Make Your Own Mahal

Sick of spending £12 on swap currys that you won’t remember? Let NICOLA BARTLETT teach you how to make your own.

Cindies Cookery curry Drinking Mahal Nicola Bartlett Swap Wine

It is a little known fact that Cambridge boasts a sizeable Bangladeshi and Indian population, so where is it that the average Cambridge student samples the culinary delights of the South East Asian continent?  The Mahal: that bastion of cultural subtlety and dining splendour where all curries are alike and you can get absolutely shit faced before wending your way to Cindies.

Here’s how to create that unique atmosphere from the comfort of your very own corridor.

What you need:

Several bottles of cheap plonk: £5.00 is too expensive and I happen to know Sainsbury’s does a rather fine table wine. Sainsbury’s Basics Wine is dirt cheap, still made with grapes (we think) and retails at £2.68 for a bottle of red.

None of that expensive plonk please, we’re students

Serves 5

– 1 red onion (£0.97/kg)
– 1 sweet potato (£1.20/kg)
– 1 Aubergine (Sainsbury’s Aubergines, Basics 500g £1.64 for 3)
– 250g of lentils (pre-washed) (Sainsbury’s 1kg red lentils £1.76)
– 1 can of chickpeas  (Sainsbury’s Chick Peas In Water 410g £0.53)
– 1 can of chopped tomatoes (Sainsbury’s Chopped Tomatoes, Basics 400g £0.33)
– 1 teaspoon of Garam Masala (Sainsbury’s Garam Masala 42g)
– 1 teaspoon of chilli powder (or more depending on your taste) (Sainsbury’s Hot Chilli Powder 33g £0.67)
– 1 clove of garlic (Sainsbury’s Garlic, Basics x2 £0.39)
– Vegetable oil for frying
– 500 ml of boiling water

Total costs are an astounding £6.15 if you have some spices, which at £1.23 per person beats any student beans voucher. Adding meat, of your choice, will push the price up.


– A large pan
– A frying pan
– A wooden spoon
– A chopping board
– A sharp knife
– Garlic Press (if no one’s Mum thought to pack them this then crush the garlic with the flat of your knife, peel the clove and chop finely)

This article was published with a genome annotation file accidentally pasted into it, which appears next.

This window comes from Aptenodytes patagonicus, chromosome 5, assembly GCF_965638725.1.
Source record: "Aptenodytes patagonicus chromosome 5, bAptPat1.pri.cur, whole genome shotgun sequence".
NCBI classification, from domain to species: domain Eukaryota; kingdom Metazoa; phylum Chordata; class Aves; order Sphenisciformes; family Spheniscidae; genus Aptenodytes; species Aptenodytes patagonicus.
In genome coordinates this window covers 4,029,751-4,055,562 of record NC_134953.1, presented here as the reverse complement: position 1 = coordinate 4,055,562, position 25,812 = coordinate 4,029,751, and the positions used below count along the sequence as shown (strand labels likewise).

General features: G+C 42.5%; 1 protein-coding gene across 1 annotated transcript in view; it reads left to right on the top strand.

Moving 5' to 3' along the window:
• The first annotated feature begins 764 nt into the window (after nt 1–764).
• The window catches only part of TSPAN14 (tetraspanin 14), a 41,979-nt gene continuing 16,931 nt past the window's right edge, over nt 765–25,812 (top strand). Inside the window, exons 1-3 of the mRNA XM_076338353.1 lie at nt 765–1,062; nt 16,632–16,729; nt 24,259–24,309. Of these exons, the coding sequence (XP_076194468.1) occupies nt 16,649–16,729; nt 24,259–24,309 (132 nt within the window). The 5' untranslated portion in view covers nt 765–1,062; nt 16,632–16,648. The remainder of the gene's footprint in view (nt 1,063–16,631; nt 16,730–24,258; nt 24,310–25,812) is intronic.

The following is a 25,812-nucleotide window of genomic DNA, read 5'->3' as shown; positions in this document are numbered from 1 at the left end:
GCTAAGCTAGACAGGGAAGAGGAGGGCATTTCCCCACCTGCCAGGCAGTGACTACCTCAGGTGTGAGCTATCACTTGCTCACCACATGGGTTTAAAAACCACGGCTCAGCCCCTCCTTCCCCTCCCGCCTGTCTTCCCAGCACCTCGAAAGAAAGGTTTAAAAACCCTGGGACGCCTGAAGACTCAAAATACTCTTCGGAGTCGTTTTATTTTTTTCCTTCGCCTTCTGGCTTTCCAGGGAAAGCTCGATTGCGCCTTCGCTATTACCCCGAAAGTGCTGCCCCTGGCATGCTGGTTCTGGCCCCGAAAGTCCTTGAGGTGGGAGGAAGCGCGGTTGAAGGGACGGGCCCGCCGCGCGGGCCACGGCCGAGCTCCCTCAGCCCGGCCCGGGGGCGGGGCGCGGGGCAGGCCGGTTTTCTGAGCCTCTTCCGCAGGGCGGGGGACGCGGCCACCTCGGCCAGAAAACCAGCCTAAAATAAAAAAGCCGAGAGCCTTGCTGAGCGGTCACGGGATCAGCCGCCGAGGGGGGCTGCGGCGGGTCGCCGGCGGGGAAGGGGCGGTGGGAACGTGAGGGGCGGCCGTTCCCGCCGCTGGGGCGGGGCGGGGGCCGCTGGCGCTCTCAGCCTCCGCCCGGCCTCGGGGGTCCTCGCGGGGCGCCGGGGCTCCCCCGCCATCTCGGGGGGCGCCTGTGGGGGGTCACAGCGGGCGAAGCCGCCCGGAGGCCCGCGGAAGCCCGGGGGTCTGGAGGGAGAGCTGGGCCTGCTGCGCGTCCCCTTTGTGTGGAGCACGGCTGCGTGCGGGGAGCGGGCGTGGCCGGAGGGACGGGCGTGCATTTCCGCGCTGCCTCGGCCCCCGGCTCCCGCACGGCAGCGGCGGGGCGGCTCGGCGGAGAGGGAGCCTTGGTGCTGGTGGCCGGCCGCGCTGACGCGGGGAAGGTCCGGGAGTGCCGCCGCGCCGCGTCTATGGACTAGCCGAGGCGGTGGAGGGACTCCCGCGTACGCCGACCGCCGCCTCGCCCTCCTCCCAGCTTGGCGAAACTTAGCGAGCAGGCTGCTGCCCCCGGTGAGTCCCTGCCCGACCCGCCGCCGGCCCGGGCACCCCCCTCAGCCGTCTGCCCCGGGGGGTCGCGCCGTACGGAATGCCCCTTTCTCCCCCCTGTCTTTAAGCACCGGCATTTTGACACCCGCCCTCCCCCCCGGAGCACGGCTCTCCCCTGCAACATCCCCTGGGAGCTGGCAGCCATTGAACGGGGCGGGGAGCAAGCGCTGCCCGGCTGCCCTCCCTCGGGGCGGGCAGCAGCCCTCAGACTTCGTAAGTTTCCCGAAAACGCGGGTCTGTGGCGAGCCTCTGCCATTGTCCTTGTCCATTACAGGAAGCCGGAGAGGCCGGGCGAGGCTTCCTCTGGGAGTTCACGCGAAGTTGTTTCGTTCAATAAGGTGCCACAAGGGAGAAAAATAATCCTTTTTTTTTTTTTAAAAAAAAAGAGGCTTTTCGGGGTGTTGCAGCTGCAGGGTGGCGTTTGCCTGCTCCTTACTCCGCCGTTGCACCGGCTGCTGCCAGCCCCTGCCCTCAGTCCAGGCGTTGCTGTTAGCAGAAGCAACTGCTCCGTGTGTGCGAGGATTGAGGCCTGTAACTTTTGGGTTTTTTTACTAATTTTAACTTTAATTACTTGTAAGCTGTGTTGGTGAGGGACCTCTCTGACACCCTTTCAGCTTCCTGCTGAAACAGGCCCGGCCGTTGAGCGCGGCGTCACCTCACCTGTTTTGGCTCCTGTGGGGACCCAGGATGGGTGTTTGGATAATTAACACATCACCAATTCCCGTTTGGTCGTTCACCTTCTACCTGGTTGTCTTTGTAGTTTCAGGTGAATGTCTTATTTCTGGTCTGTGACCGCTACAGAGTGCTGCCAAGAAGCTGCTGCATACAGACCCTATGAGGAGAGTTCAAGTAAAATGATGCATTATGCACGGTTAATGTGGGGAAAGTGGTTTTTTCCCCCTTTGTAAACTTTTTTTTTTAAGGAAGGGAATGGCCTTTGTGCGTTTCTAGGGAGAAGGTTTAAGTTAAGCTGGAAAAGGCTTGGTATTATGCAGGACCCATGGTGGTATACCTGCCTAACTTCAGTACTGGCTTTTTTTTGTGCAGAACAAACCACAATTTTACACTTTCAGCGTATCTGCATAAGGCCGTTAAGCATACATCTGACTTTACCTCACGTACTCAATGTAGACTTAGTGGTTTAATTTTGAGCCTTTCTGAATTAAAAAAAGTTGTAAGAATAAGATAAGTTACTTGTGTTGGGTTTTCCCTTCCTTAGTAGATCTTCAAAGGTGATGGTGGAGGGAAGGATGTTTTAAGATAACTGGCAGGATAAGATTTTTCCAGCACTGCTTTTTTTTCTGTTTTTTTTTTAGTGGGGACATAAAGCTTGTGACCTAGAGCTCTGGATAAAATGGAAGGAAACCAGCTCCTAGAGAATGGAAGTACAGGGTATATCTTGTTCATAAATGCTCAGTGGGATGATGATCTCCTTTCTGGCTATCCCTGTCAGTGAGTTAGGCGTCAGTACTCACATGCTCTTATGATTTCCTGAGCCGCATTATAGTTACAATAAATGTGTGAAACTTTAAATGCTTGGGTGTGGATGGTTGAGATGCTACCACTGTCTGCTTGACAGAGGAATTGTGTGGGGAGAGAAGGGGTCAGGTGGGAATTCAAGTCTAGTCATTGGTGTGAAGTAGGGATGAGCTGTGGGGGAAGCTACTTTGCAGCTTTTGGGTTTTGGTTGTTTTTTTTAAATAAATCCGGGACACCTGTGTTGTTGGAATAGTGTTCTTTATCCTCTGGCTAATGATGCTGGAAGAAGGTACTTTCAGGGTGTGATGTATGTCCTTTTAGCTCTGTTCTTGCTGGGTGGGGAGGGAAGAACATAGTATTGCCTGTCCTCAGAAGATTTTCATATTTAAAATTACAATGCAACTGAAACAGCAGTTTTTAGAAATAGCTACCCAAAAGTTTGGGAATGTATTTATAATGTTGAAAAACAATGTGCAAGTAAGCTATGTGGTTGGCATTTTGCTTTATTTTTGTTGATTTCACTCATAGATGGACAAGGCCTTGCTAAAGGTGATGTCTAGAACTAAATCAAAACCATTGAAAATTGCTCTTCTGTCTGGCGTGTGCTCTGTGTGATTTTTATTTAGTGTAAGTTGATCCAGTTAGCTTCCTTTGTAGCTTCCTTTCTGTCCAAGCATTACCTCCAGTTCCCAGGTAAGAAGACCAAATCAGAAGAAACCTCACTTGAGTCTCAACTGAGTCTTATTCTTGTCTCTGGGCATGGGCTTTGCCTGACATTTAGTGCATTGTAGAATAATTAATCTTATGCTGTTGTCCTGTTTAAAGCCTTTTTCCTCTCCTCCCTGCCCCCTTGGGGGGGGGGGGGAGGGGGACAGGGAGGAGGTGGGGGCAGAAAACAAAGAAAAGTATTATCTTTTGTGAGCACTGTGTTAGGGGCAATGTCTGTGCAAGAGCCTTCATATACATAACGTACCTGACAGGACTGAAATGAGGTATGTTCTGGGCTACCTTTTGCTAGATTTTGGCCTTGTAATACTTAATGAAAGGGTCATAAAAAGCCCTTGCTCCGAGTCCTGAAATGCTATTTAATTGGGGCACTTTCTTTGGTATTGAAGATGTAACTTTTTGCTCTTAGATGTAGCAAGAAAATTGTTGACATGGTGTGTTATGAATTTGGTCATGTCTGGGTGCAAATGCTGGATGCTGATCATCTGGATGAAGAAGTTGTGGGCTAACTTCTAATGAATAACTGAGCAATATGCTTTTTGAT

– Kettle

Hungry mouths

The how to:

– Dice the onion and fry in a pan with the pressed garlic, garam masala, paprika and chilli seeds. (For all those carnivores this would be the moment to fry the meat in the spices)
– When the onion is soft and translucent (you don’t want it to turn brown), add the aubergine and fry until the skin has begun to brown. Whilst you’re doing this chop the sweet potato in half, cover with water and kitchen paper and place in the microvave for roughly 4 minutes, depending on the size of the potato.
– Add all the vegetables to a large pan and pour in the boiled water.
– Next add the washed red lentils, and bring to the boil. Simmer gently for a few minutes before adding the chick peas, chopped tomatoes.
– Season with salt and pepper and add more of the spices depending on taste.
– Allow to cook for approximately half an hour or when the mixture is significantly reduced. You want the red lentils to have disintegrated slightly and the sweet potato to have broken down to create a thick texture.
– Persuade a keen friend to be on standby for when the oven turns itself off allowing you to get going on the booze.
– When the curry is reduced (or thickened) take off the heat.

Serve with rice which can normally be taken from whichever naïve person has left their kitchen cupboard unlocked, or if you’re feeling plush, with naan bread and poppadums.

Then put on your swap costume. Curry stains are a must.

Go out into the corridor neck a bottle of wine.  Techniques at this stage include the strawpedo or Amy Winehands and let the fun begin…

The Tab does not recommend using a sharp knife when under the influence nor does it condone the throwing of food in college property or the stealing of rice or other comestibles. The Tab would like to remind you that consuming more than two units of alcohol a day can have a detrimental effect on your long term health.

For the morning after, scrape up whatever of the sick you can. Most stains can be removed by soaking – some can’t, but no bedder is scary enough to merit a trip to buy actual cleaning product.

This recipe is unfortunately unsuitable for students of Caius as some form of cooking apparatus will be required.